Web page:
1. Acknowledge the problem

2. Understand the issues

3. Agree on a solution

4. Make an action plan

Gain some common ground on the problem.

Try to understand the problem from different angles.

Be open to other team members’ interpretation of the issues involved.

Be respectful of different perspectives, observations, and points of view.

Acknowledge that a problem exists and needs to be dealt with.

Raise the potential problem at a team meeting.

Ask team members if they are experiencing the same problem.

Your ultimate goal is to collaborate in reaching a solution that satisfies everyone's needs.

Suggest solutions, but be prepared to listen to other ideas too.

Attack the issue, not each other.

Focus on the problem and its cause, rather than others’ behaviours.

Agree to the actions each team member will need to take to resolve the problem.

Put the plan into action, and continue discussing any issues that occur._

The problem will only be fully resolved if everyone's needs are met, and there is an agreed way forward.

Slide 22

Which of these habits are good or bad? Drag across to see if you are correct!


Anticipate and resolve problems

Remain calm

Express your feelings and concerns

Address problems as they arise

Be ready for compromise

Actively listen to what others are saying

Deal with one problem at a time

Try to take others’ perspectives

Don’t interrupt

Be specific about what is bothering you


Withdraw or avoid the problem


Become defensive

Fight to win

Place blame

Deny responsibility

Keep score

Focus on the person, not the problem

Refuse to collaborate

Slide 23

Text Captions: Receiving feedback on your work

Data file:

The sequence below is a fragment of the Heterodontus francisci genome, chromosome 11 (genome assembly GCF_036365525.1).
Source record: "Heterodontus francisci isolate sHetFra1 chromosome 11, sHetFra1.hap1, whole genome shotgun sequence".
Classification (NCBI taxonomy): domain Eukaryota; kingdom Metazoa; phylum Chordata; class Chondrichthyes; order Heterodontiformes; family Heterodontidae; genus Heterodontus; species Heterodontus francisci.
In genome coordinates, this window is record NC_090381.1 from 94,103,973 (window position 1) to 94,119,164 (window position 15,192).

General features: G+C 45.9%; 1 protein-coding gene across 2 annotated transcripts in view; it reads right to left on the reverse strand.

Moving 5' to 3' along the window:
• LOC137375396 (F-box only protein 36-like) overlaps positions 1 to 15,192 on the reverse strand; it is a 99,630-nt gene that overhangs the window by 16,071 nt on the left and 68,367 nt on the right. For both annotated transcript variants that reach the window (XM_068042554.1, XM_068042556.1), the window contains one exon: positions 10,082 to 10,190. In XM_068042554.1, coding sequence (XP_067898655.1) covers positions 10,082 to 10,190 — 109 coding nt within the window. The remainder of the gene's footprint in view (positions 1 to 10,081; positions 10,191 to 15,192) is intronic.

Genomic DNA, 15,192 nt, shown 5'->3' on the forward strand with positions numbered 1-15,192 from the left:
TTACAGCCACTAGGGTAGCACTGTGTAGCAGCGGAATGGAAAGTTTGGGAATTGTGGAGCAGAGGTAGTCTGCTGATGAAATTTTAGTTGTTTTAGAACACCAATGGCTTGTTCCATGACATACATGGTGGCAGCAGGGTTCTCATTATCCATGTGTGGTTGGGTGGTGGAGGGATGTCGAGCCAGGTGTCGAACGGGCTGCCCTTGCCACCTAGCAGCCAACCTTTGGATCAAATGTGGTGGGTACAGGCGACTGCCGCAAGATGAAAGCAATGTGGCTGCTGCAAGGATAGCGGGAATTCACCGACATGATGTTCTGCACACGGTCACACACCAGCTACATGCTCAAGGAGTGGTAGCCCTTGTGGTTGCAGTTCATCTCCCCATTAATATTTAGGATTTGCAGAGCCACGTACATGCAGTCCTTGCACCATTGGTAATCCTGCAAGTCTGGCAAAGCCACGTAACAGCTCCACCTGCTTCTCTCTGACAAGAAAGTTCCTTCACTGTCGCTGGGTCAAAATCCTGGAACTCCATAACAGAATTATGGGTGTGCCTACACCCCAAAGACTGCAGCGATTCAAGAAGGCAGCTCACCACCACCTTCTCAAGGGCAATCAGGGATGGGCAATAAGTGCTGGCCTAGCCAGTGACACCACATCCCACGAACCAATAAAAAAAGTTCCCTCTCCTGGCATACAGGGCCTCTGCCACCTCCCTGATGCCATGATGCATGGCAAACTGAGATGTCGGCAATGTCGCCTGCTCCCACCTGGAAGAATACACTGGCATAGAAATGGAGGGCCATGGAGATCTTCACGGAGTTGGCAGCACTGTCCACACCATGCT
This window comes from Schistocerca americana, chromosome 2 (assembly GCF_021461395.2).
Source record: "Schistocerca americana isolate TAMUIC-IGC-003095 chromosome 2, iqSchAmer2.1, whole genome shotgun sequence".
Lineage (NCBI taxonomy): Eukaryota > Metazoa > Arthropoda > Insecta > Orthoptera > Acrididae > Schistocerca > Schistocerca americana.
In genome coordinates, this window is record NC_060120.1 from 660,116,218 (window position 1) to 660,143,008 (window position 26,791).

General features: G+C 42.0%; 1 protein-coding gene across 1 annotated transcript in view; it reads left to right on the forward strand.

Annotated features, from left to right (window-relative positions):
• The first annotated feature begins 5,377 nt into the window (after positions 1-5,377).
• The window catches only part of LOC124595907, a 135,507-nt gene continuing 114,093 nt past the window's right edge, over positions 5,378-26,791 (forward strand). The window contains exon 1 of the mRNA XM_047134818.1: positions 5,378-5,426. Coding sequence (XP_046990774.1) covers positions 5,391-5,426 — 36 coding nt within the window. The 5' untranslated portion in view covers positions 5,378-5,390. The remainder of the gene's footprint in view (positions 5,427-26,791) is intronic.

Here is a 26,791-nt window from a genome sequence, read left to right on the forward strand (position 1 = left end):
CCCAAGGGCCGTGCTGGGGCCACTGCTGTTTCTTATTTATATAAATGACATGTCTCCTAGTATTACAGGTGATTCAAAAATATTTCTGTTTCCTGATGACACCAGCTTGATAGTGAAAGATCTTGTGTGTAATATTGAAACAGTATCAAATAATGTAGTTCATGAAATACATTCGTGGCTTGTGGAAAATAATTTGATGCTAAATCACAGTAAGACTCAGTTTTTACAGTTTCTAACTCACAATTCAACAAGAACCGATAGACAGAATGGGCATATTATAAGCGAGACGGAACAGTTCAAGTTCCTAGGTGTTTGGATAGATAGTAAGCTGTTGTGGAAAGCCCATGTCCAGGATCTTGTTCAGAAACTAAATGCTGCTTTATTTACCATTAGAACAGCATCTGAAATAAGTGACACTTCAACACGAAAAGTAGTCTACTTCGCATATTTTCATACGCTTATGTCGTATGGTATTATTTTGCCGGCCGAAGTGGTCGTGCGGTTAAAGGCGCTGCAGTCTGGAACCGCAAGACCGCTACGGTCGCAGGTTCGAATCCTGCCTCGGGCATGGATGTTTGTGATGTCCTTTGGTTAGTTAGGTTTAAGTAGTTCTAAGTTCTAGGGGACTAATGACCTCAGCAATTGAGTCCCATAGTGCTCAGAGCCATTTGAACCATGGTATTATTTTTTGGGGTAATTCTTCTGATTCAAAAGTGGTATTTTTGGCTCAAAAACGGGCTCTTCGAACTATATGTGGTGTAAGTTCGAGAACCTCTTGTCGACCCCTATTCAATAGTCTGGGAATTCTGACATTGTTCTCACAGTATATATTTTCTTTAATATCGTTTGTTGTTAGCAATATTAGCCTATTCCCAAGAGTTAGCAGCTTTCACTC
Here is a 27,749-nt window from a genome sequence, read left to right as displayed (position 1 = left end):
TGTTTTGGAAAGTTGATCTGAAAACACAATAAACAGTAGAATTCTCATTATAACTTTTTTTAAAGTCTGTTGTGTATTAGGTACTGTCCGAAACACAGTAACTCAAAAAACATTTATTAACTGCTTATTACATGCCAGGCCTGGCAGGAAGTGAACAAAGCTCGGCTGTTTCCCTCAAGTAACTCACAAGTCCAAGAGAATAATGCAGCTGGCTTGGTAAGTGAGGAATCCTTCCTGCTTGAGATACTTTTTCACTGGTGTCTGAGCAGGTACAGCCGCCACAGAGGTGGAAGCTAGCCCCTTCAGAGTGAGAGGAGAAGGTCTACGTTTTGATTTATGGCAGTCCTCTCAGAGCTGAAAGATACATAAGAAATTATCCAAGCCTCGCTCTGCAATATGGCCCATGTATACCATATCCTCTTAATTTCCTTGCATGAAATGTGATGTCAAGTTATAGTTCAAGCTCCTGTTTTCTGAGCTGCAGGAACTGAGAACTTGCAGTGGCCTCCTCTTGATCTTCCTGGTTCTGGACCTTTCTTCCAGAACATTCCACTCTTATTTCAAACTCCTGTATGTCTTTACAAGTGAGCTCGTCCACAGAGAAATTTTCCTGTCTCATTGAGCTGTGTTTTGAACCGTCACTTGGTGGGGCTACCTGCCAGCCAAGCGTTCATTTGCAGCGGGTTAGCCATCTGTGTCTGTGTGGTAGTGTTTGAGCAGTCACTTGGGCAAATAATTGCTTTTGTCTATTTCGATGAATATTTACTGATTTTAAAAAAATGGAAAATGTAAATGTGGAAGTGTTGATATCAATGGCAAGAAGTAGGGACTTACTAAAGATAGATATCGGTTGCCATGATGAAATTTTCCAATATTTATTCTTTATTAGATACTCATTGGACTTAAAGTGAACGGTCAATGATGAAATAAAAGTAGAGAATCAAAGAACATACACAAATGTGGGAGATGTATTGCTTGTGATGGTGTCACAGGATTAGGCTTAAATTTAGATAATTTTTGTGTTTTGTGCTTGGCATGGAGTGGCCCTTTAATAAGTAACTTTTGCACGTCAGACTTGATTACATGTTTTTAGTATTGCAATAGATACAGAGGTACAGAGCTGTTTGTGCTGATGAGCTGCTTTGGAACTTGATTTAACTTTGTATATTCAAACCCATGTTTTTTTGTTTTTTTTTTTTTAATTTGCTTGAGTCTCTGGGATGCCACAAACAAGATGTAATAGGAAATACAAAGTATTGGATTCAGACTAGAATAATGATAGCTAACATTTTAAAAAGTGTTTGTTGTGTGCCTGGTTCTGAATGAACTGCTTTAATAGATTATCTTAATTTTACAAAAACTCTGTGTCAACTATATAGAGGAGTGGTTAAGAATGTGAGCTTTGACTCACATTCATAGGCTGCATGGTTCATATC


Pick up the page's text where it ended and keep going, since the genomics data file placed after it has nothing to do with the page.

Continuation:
Click on each part of the diagram to find out more about each technique for receiving feedback.


Actively Listen


Action plan

Thank you

When requesting feedback, let the person know why you are requesting it. Try to be specific in your request.

Listen to what they are saying without interrupting. Show your interest through body language and verbal clues (nodding, saying 'yes').

Develop an action plan for improvement. Discussing the issue with someone may give you a new perspective.

Express your appreciation. It is sometimes just as difficult to give feedback as it is to hear it.

Show the person that you have been actively listening by summarising or paraphrasing their words. Ask for specific examples of what isn’t working so that you can find ways to improve.

Slide 24

Text Captions: Giving feedback to others

Giving peer feedback is a way of making a valuable contribution to another person’s learning. Click on the boxes to see some tips for giving helpful feedback:


Focus on team members’ behaviours and

accomplishments, and link these to the team’s goals.

Be honest and constructive in your evaluation. Provide a balance between positive and negative feedback.

Use specific examples. Avoid generalising words such as “always/never”.

Don’t use personal, nasty or overly emotive language.

Slide 25

Text Captions: Using feedback to improve

Click on the arrows to learn about each step.


Set aside time to review all the information and data you have gathered from evaluation, feedback, and reflection. Compare the feedback you have received from peers, tutors, and lecturers with your self-reflections.


Although it is uncomfortable receiving negative feedback, it does contain a lot of useful data that is intended to be helpful. Use positive feedback as an indicator of what to continue doing next time, rather than simply shrugging it off.


Plan how you will improve by coming up with specific goals and objectives based on the feedback you received.


Focus on your goals and objectives. It won't be easy but don't give up! Accepting and turning evaluation, feedback, and reflection into action will help you develop, improve, and grow at UWA.

Slide 26

Text Captions: Well done, you have completed this module!

Close this window to return to the CARS unit page.